Category Archives: Music

Eavesdropping on thirsty trees

Loose Leaf Blog:

It’s long been known that cavitations — air bubbles that block the flow of water throughout the tree — make a sound that can be heard with a microphone. If too many of these cavitations occur, such as we might see in drought conditions, a tree can die.

The problem is that the sounds of cavitations, among other tree activity, are outside our usual range of hearing and can only be heard with the proper equipment. Then, the question of how to tell which sounds are indicative of cavitations — and therefore early warning signs of drought stress — was a bit of a doozy.

Until now. A team of scientists from Grenoble University, Saint-Martin-d’Hères in France, led by physicist Alexandre Ponomarenko, presented a study at last month’s meeting of the American Physical Society that seems to hold the promise of a day when what is now lost in translation could be found. Using a gel capsule-like device developed by Cornell University’s Dr. Abraham Stroock, the scientists were able to take a peek inside a simulated tree and observe the cavitations and other activity at the same time sounds were being recording. Cross referencing the visual and audio data, they were able to distinguish the sounds that corresponded with cavitations from other sounds, such as fractures in the wood.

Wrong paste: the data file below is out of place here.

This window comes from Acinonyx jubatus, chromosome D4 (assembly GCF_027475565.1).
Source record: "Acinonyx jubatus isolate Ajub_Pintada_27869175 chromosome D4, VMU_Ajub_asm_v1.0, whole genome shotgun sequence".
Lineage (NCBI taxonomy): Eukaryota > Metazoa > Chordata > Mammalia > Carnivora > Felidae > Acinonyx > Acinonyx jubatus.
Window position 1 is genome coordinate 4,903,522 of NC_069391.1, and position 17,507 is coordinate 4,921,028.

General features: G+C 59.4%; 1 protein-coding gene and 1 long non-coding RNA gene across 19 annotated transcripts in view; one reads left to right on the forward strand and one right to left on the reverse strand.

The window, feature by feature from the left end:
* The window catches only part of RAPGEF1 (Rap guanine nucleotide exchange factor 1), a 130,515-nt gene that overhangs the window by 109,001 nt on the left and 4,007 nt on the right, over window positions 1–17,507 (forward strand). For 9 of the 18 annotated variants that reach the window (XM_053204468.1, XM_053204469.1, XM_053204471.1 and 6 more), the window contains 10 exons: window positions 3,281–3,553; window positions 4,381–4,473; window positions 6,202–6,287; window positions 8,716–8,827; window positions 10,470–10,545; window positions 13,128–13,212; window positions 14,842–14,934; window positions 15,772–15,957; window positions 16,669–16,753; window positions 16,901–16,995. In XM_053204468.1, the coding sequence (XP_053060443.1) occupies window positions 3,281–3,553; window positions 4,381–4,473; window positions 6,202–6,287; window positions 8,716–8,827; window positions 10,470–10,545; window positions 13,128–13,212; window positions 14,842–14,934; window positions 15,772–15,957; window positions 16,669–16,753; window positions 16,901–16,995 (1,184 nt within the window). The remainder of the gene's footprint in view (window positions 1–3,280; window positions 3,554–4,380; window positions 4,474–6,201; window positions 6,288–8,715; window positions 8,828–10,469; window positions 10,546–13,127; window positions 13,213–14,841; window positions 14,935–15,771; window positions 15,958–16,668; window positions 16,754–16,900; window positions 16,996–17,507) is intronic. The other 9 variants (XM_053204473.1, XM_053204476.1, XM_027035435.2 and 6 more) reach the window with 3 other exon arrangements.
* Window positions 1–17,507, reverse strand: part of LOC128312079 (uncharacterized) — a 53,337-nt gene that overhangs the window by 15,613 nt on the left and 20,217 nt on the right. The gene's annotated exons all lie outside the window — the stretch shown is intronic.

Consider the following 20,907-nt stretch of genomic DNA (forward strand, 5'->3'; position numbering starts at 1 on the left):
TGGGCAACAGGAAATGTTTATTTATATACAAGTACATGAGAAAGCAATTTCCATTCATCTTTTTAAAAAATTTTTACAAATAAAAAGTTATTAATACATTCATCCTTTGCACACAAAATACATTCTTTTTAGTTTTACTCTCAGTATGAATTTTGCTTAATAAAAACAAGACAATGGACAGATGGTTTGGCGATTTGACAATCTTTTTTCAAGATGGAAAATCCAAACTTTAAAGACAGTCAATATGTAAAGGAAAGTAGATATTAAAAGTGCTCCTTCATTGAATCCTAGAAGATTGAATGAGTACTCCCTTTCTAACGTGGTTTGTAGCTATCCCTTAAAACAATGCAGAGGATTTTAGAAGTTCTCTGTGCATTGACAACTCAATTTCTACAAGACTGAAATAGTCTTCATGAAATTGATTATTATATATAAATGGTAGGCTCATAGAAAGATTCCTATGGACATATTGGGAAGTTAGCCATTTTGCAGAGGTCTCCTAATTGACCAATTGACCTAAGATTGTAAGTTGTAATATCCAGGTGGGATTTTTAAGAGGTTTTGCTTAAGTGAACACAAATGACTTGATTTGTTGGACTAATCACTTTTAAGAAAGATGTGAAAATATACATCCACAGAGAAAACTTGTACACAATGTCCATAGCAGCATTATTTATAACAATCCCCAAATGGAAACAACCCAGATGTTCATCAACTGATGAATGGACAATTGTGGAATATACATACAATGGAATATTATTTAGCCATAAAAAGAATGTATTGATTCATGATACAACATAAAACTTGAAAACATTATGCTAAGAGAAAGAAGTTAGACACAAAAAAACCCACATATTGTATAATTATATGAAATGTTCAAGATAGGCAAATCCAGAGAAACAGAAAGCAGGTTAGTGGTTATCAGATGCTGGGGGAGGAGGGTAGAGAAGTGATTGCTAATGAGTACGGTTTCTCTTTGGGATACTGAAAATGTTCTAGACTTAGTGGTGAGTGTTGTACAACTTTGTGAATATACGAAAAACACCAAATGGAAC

A record player that plays cross-sections of trees

What are tree rings if not a record? So was the thinking, it seems, behind German artist Bartholomäus Traubeck’s Years installation, which consists of “Modified turntable, computer, vvvv, camera, acrylic glass, veneer, approx. 90x50x50 cm.” Check out the video (also embedded above). Traubeck explains,

A tree’s year rings are analysed for their strength, thickness and rate of growth. This data serves as basis for a generative process that outputs piano music. It is mapped to a scale which is again defined by the overall appearance of the wood (ranging from dark to light and from strong texture to light texture). The foundation for the music is certainly found in the defined ruleset of programming and hardware setup, but the data acquired from every tree interprets this ruleset very differently.

Thanks to Treehugger for the link. I like their conclusion:

Like any great composition, the sounds produced from reading tree-rings are both aesthetically beautiful while at the same time a strangely ethereal glimpse into the otherwise silent life of our planet’s most essential organisms. And likewise, when presented in such a visceral way, it becomes difficult to imagine Earth’s pristine forests as merely places where life can thrive, and not as quiet musicians recording, in their own way, what it means to be alive.

Four days ago, Traubeck uploaded some additional footage:

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